Up close with art
Chatting up Sara Khalafi and Umakant Kanade who are participating in the Art for Concern exhibition.
Art is a language, that we all need to learn and make it our own. One way to do that is to acquaint ourselves with the artworks of established and newer artists by visiting their exhibitions and trying to understand the nuances. The Art for Concern, which will be held in the city on Thursday provides us such opportunity. The works of both established and upcoming artists will be showcased there, giving an opportunity to buy some art and also contribute to charity.
We talk to a few participating artists about the techniques they have used in their artwork and also their inspiration
Sara Khalafi, who studied art in Iran before coming to India, says that before she started with her ‘Maharaja’ series, she travelled for two years in Rajasthan observing palaces and portraits of the kings and their families. “What really caught my attention was the way the kings in India were dressed. I had not seen anything like that in my homeland. The attire was different, the lifestyle depicted in these portraits was different, and all the kings had this powerful yet blank look,” Khalafi says adding that it was this reason that she decided to start working on the series.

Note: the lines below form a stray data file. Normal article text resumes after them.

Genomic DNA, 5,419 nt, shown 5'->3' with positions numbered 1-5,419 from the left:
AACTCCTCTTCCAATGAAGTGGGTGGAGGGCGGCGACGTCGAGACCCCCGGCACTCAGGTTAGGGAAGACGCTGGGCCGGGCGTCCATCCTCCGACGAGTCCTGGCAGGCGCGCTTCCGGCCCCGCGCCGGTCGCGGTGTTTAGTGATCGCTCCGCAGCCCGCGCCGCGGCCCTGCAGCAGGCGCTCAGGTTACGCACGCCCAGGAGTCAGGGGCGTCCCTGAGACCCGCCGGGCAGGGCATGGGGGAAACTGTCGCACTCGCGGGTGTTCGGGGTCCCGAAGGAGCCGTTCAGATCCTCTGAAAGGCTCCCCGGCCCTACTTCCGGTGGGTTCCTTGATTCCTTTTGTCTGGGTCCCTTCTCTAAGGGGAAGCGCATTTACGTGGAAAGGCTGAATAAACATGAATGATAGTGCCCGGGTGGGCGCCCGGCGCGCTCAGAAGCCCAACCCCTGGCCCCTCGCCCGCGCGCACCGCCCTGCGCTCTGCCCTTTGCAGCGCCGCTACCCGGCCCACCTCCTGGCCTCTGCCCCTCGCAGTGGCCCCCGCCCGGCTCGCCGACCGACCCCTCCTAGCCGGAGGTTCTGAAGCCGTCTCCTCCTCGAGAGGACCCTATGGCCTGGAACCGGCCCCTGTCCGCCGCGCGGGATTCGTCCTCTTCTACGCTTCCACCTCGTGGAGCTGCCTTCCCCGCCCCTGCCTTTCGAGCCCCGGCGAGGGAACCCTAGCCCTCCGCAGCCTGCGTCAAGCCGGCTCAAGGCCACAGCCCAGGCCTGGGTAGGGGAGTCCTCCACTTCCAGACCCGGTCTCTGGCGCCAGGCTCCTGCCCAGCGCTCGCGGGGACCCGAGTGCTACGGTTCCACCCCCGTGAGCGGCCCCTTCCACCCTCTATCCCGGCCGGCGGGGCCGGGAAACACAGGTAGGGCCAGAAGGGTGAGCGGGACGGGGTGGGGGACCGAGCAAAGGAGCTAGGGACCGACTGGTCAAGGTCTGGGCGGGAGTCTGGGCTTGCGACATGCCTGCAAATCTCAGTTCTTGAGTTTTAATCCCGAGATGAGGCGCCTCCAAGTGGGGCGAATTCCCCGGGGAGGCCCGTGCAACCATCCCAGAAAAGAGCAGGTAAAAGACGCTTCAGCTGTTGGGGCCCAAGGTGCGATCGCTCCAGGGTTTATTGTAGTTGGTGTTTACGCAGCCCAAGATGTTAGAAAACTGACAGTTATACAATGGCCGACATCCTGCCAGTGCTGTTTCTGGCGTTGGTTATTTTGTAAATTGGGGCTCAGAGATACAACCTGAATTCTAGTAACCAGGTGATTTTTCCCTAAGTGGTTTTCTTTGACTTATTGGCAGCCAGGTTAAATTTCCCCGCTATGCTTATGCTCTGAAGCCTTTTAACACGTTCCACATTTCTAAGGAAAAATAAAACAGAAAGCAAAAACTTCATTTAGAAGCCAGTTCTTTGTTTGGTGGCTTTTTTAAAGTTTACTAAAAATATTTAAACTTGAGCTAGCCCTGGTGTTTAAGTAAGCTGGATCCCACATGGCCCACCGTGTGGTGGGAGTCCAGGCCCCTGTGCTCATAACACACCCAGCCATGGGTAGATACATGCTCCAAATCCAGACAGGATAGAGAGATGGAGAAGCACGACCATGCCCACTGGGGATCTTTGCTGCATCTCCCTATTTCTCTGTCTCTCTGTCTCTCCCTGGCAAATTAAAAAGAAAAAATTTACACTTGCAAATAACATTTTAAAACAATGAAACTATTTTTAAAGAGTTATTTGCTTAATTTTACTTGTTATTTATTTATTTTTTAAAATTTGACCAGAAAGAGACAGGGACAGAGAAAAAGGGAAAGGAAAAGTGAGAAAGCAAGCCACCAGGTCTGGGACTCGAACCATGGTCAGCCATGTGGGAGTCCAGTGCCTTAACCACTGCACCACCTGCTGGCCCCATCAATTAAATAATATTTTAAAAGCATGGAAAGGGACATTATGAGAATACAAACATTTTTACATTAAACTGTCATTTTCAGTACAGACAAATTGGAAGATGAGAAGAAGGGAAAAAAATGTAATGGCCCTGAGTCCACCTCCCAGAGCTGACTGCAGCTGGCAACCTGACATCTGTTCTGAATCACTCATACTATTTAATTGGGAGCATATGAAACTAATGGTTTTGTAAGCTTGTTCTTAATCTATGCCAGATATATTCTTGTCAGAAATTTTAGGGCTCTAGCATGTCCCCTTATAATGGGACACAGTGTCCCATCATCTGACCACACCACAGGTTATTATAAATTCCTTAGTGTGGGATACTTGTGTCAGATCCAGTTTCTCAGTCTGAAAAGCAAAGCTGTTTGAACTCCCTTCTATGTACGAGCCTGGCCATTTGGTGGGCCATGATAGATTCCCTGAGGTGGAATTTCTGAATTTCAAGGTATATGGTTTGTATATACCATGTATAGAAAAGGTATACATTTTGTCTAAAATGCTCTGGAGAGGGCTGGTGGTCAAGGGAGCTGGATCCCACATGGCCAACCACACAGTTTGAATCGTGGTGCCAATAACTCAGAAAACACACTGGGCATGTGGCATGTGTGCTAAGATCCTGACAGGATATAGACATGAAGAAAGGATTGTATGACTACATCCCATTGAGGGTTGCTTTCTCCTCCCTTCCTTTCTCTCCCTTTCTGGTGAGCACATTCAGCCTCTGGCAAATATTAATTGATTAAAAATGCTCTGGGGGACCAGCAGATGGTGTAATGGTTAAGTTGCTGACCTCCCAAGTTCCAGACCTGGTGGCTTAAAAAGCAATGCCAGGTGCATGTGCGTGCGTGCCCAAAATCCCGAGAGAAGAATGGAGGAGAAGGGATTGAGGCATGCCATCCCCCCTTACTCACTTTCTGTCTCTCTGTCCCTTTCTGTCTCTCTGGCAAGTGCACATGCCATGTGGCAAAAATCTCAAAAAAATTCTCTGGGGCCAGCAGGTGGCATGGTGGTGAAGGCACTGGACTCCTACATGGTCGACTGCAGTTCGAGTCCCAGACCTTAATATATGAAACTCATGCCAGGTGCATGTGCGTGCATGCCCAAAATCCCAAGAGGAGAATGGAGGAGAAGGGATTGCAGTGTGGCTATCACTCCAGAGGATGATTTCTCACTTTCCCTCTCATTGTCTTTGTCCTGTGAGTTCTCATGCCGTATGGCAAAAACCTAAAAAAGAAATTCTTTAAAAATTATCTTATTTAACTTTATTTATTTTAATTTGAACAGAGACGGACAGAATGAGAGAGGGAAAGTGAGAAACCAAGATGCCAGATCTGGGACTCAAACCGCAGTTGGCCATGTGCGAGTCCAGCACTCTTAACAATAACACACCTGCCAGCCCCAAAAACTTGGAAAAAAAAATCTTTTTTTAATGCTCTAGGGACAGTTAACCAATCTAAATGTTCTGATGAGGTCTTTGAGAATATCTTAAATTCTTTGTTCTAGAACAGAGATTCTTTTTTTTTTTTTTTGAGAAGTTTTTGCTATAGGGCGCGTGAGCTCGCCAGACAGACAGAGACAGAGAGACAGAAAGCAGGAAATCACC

Khalafi points out that initially she concentrated on the kings. But from the past few months, she has started working on the Maharani series depicting the queens too. When asked what intrigues her when it comes to the Indian royalty, she says, “There is a certain way royalty is looked at in general, no matter which country they belong to. But what is distinct is that there are a lot of things depicted in the background, which tell a lot about the era. As far as my art work is concerned, I wanted to isolate the royals as individuals which is why I paint every single element (Maharaja/King) on different canvases with very little in the background.”
Khalafi uses acrylics as well as offset ink to create most of her artworks. “Offset ink is used in printing but what I do is rather than putting it on printing plates, I use it directly on the canvas with a lot of precision. This adds a depth to the image that is created,” she explains.
She often makes use of gold and silver leaves which definitely add a royal touch to her art. And that is not all. At times she even uses pearls and semi precious stones to embellish her characters. Khalafi proudly says that she knows exactly what she wants her painting to look like once it’s complete. “I can see the final product on the canvas even before I start painting on it. When I start painting, there is no stopping — it is a constant flow of memory and thought.”
Khalafi says that she wants people to notice the details that go in to making a painting. She works with basic colours, mostly black because she believes that colour is not something that creates art, a thought does.
“Through my series, I want to show a different side of the powerful kings and portray the emotions that they felt. They must have felt lonely and sad yet all the portraits that we see of them are standing tall and proud,” she says.